John McIntosh New Member
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    Any suggestions as to how to pronounce "Ove"?

    Google “pronounce I’ve”. It seems to be oo-vuh. Swedish
     
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  14. John McIntosh

    John McIntosh New Member
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    I’m reading Night Soldiers at the moment. It’s one of the best.
     
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  15. Bill Boggs

    Bill Boggs Veteran Member
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    @John McIntosh Thanks for the tip, John. I've been hunting for an exciting new author. Furst just might fill the void? I originally looked up the wrong author on Amazon. I'm going to look at it. I require large print or kindle because of eyesight. Thanks again.
     
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  16. Babs Hunt

    Babs Hunt Veteran Member
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    The past two weeks I finished reading all of these books... the last one yesterday afternoon. So now it's time for another trip to the Library. :)
    IMG_0686.JPG
     
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  17. Tim Burr

    Tim Burr Very Well-Known Member
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    [​IMG]
    Started this book because my Dad had contracted this twice,
    ( which I didn't know could happen ) during his time with the
    Marines in WWII.

    I've been stationed in areas that had high percentage of Malaria
    cases. ( Southeast Asia, Africa, etc. )

    Took my pills as directed.

    Saw how it can affect cultures, so was an easy pick for a book to read.

    We've been looking for a cure for Malaria since the 1940's.
     
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  18. Frank Sanoica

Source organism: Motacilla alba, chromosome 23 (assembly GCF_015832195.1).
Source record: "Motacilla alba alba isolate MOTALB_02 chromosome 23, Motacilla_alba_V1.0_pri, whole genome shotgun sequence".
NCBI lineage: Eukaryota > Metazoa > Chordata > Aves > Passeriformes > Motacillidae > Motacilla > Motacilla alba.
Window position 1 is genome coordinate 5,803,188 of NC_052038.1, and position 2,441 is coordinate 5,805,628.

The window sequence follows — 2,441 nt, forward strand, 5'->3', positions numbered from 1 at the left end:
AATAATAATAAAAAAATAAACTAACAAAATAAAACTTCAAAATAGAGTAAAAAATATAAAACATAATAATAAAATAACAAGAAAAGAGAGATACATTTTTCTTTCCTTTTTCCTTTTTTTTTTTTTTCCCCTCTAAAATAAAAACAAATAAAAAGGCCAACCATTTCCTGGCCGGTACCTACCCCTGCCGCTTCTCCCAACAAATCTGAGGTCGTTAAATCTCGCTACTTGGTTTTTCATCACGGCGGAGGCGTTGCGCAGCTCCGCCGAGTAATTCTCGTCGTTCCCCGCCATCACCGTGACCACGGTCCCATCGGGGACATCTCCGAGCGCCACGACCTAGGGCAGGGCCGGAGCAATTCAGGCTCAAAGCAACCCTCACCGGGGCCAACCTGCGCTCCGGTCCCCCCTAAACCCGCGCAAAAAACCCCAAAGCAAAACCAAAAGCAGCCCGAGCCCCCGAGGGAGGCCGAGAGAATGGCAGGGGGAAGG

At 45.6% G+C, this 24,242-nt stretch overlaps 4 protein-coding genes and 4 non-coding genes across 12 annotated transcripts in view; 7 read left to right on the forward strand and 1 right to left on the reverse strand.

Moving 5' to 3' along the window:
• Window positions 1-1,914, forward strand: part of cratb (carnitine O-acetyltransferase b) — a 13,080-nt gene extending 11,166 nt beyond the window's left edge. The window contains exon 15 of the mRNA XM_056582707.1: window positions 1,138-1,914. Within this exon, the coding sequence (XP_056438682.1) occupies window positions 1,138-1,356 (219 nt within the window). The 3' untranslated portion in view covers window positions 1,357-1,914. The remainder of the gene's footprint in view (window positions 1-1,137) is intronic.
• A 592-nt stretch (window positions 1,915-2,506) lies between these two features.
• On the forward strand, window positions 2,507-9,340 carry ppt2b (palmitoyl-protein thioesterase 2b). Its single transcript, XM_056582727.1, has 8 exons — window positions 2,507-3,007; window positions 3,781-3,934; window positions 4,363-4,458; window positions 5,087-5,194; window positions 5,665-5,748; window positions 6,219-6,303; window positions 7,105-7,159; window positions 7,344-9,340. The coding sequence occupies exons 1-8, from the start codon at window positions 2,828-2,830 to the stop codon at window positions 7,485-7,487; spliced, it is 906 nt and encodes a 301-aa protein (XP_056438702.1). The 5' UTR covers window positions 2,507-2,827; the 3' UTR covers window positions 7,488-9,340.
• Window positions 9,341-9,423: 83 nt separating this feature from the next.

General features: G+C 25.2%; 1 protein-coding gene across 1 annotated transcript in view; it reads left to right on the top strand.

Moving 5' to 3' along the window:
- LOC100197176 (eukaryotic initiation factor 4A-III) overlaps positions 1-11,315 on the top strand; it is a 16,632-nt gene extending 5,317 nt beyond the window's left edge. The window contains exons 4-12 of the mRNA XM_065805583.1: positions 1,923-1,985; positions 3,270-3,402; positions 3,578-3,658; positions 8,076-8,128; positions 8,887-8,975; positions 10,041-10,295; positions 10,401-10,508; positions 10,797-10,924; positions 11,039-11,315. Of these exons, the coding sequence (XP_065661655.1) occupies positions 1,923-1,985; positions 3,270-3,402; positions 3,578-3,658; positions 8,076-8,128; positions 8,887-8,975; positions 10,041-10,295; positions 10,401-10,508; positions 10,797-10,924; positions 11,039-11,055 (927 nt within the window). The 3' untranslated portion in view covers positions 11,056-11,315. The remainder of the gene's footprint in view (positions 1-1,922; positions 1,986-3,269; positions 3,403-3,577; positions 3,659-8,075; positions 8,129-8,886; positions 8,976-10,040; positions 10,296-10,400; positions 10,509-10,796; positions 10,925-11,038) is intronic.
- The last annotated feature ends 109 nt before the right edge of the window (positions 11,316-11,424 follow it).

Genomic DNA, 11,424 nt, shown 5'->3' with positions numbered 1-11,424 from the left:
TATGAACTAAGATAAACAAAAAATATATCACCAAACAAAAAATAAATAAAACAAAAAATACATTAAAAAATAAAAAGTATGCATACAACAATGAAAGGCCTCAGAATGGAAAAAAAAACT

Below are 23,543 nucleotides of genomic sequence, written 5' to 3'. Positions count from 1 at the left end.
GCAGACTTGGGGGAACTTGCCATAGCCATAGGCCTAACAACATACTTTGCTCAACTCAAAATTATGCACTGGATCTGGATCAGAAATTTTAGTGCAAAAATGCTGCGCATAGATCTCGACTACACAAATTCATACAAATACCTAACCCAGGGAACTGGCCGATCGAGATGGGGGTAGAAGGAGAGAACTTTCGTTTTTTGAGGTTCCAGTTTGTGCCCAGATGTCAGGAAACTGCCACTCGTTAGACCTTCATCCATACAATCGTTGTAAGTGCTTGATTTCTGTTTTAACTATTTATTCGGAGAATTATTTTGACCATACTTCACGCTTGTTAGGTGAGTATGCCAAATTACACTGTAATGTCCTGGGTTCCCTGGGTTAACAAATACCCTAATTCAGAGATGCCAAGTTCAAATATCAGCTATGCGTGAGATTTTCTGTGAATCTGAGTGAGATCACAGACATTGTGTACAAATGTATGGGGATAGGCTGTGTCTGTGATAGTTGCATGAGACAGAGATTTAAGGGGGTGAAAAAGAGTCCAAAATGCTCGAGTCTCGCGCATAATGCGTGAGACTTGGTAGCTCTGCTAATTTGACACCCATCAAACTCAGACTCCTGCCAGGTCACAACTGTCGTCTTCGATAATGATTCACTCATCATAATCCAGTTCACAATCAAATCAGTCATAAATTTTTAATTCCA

Frank Sanoica Veteran Member
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    "The Meat Racket", by Christopher Leonard. Most interesting read about the "curbing" of the Meat Industry in the U.S. via vertical structuring. It began with chicken only, by Tyson. As decades went by, beef began to be included. It's premise is similar to the exploits of the Hunt Brothers in their attempt to
    curb world markets in Silver. They failed, but Tyson and the few others did not, in the meat business. Their influence totally decimated the vast flourishing individual farming operations, especially the "Mom & Pop" farmers.
    Frank
     
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  19. Ken Anderson

    Ken Anderson Greeter
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    My dad got malaria while in the Pacific during WWII also.
     
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  20. Kitty Carmel

    Kitty Carmel Very Well-Known Member
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    I knew a German guy named Uva. His name was pronounced "oo-vuh" So that may be correct.
     
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  21. Babs Hunt

    Babs Hunt Veteran Member